His tenure in New Haven lasted 12 years and resulted in two Ivy League championships. From AP-

Yale football coach Jack Siedlecki announced he is retiring after 12 years and two Ivy League championships, but he’ll be staying at the university to become assistant athletic director.

Siedlecki was 70-47 and 47-37 in the conference during his tenure in New Haven, which included sharing league championships with Brown in 1999 and Princeton in 2006.

The Bulldogs were 9-0 heading into last year’s final game and looking for their first perfect season since 1960, but lost to Harvard. Yale finished this season 6-4, including 4-3 in the conference and a 10-0 loss to Harvard in the 125th edition of “The Game.”

Siedlecki took the helm after Hall of Fame coach Carm Cozza retired in 1996 after 32 seasons. Only Cozza was head coach at Yale longer.

“I am extremely proud of what we have accomplished over 12 years,” Siedlecki said in a statement Wednesday. “I have been given an opportunity to stay affiliated with Yale Athletics for the balance of my career, and I deeply appreciate that.”

It wasn’t immediately clear Wednesday why Siedlecki was retiring.

So he can be assistant athletic director? Where did I read that before?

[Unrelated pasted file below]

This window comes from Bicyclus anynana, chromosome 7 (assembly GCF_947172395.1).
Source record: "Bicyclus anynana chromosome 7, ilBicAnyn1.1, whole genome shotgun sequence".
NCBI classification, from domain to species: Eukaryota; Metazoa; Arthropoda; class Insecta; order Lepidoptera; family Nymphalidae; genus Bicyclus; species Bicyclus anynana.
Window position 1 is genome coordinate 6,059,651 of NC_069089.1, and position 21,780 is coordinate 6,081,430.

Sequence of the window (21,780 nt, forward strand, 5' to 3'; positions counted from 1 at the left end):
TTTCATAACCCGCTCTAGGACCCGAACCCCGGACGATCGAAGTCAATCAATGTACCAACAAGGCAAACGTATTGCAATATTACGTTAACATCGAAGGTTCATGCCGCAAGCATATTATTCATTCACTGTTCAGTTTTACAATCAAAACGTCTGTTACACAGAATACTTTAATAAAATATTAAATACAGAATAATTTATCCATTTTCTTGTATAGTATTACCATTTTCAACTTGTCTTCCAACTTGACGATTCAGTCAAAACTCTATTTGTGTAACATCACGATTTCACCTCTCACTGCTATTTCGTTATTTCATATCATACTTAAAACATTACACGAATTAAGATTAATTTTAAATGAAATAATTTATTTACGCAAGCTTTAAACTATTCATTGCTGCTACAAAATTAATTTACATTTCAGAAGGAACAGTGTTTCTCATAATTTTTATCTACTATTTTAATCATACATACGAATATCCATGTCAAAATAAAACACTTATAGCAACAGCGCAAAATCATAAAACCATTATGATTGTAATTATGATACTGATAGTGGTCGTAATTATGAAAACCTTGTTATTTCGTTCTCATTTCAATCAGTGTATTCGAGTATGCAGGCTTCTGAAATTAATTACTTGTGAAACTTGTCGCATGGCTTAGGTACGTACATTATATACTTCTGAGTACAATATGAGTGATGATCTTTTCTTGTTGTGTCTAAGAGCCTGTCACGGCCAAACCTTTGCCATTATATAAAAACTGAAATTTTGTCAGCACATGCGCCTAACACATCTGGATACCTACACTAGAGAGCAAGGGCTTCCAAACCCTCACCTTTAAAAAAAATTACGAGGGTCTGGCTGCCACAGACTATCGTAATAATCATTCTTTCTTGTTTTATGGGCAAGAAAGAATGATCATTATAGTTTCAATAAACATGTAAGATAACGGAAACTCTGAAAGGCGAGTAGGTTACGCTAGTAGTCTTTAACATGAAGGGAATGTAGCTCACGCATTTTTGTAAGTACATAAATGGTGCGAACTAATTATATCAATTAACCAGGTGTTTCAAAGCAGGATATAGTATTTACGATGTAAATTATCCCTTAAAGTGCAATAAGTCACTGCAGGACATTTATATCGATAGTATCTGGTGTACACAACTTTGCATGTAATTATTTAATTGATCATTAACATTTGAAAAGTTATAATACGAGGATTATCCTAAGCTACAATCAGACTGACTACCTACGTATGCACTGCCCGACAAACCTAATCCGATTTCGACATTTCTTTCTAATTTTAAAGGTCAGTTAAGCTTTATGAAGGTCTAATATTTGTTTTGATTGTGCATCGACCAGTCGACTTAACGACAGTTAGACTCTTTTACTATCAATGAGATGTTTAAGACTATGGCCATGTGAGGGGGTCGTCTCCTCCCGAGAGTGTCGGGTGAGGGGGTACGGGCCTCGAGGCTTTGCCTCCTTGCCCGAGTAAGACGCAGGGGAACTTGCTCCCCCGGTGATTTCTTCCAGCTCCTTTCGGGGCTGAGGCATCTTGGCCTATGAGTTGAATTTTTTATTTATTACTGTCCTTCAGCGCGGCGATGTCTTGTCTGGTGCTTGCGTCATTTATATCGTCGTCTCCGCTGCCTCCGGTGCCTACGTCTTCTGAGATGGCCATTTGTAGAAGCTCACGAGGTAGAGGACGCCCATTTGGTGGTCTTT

Happy trails coach.


Harvard men’s basketball team to be investigated for recruiting violations

Say it ain’t so.

The Ivy League and Harvard will review whether recruiting violations were made by the Crimson men’s basketball program.

A story in The New York Times on Sunday chronicled, among other issues, recruiting efforts by a man who is now an assistant coach at Harvard, and how those efforts might have been in violation of NCAA rules.

“We’re going to do what needs to be done, and it’s going to be done in a timely way,” Jeff Orleans, the Ivy League executive director, told The Times for Wednesday’s editions.

Kenny Blakeney, the top assistant on coach Tommy Amaker’s staff, reportedly visited two recruits — Max Kenyi, a 6-foot-3 shooting guard from Washington, D.C., and Keith Wright, a 6-7 forward from Norfolk, Va., when in-person contact is not allowed.

Kenyi told The Times that Blakeney had played basketball with him in June or July 2007. Wright told The Times that Blakeney had visited him at one of his summer basketball team practices in Norfolk, saying, “He actually got to play with us, because he wasn’t actually on Harvard’s staff … He didn’t sign anything yet, so he got to play with us, and we talked and exchanged numbers.”